<i>Dear Workforce</i> How to Structure Sales Commission Targets, Goals

April 1, 2001
QDear Workforce:

    We are a growingelectronics contract manufacturer and need to structure a sales commissionprogram for our sales managers. They currently earn a low to mid-$50s basesalary with commissions based on net sales shipped. I am seeking information onprograms such as:

  • Do the commission percentages andtargets typically change each year?

  • Do salespeople who leave thecompany continue to receive commissions on sales attributed to them that arenot shipped until after they leave?

  • Can you recommend any goodsources for such specific details on typical commission programs?

- Ellen Marino, human resourcesmanager, Contraves Inc.

Dear Ellen:

Yes, yes and yes.

Moving targets:
Typically sales commissionpercentages and targets do change from year to year - driven by anever-changing marketplace, corporate goals and employees' career developmentpaths.
The market:
It's inevitable; the market willchange and your clients' tastes will evolve - and they won't necessarilywant or need the same products or services year after year. Case in point: acar dealer that sold a car to a client last year probably will only have theopportunity to sell that same client a roof rack or sun roof this year, notanother new car.
The company:
By aligning sales commissionpercentages and targets directly with corporate goals, the organization as awhole stands a better chance of building a better bottom line.
For example, if an organization ismaintaining a stock of last year's product that yields a 30 percent highermargin than this year's product, it behooves the organization to provideincentives to the sales force to push last year's product line with a highercommission rate.
By doing so, dated products areremoved from stock, thus reducing overhead for storage. This is a good wayto get sales to contribute to achieving business goals, but make sure thatyou account for personnel who inevitably will surpass a 100 percent quota.Build the commission plan to account for the over-100-percent achievers,and, perhaps, even provide them with an awards banquet (held somewhere warmin the cold of winter).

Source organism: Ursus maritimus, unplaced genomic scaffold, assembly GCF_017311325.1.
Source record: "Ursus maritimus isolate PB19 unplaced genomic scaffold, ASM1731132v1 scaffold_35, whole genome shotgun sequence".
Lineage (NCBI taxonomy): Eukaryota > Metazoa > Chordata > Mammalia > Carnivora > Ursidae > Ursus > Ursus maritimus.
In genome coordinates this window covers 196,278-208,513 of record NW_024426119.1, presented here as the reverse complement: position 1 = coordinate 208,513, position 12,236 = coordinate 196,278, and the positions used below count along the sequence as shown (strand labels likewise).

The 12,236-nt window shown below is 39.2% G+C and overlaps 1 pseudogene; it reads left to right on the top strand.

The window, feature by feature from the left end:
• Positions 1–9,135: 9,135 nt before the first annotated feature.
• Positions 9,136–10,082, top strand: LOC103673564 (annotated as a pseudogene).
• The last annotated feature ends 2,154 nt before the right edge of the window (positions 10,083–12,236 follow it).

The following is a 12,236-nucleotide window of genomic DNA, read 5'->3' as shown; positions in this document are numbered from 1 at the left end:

And to give those performers somepublic recognition, consider sending out news releases to key tradepublications and local business editors, or even special notations onbusiness cards.
The employee:
Another practice that should neverbe lost is the sales team's career development. To attract and retain goodemployees, organizations need to motivate them by providing the opportunityto develop. By changing their targets and commission rates, not only willthe organization meet its new goals and objectives, the employee will begiven an opportunity to expand their skills and client base - in addition tomaking money.
Walking commissions:
As with certain benefits which areearned and cannot be taken away from employees (e.g. accrued yet unusedvacation), commissions earned should be paid out either on their last day,at the time the order is placed, when the product ships or when payment isreceived. This payment schedule should be clarified in the salescompensation agreement.
If your company decides to pay uponproduct order or delivery, ensure that the compensation agreement contains aclause covering "returned goods" as they relate to"already-paid" commissions. Note: paying commissions to departing(or already departed) sales people helps to promote a positive corporatereputation - if they leave on good terms, chances are they'll speakpositively about your company.
Information sources:
For resources on designingcommission programs or professional training for specific sales roles,regions and industries visit the Workforce ResearchCenter, World atWork, the Society of HumanResources Management, or an industry association, like the National Electrical Manufacturers Association(NEMA). If further help iswarranted, there are consultants that focus on developing sales compensationplans that could help you structure a program specific to yourorganizational needs.

SOURCE: Mike Parker, BenchmarkHR Solutions, Salem, N.H., Feb. 13, 2001.

The information contained within this article is intended to provide useful information on the topic covered, but should not be construed as legal advice or legal opinion. Also, remember that state law may differ from federal law.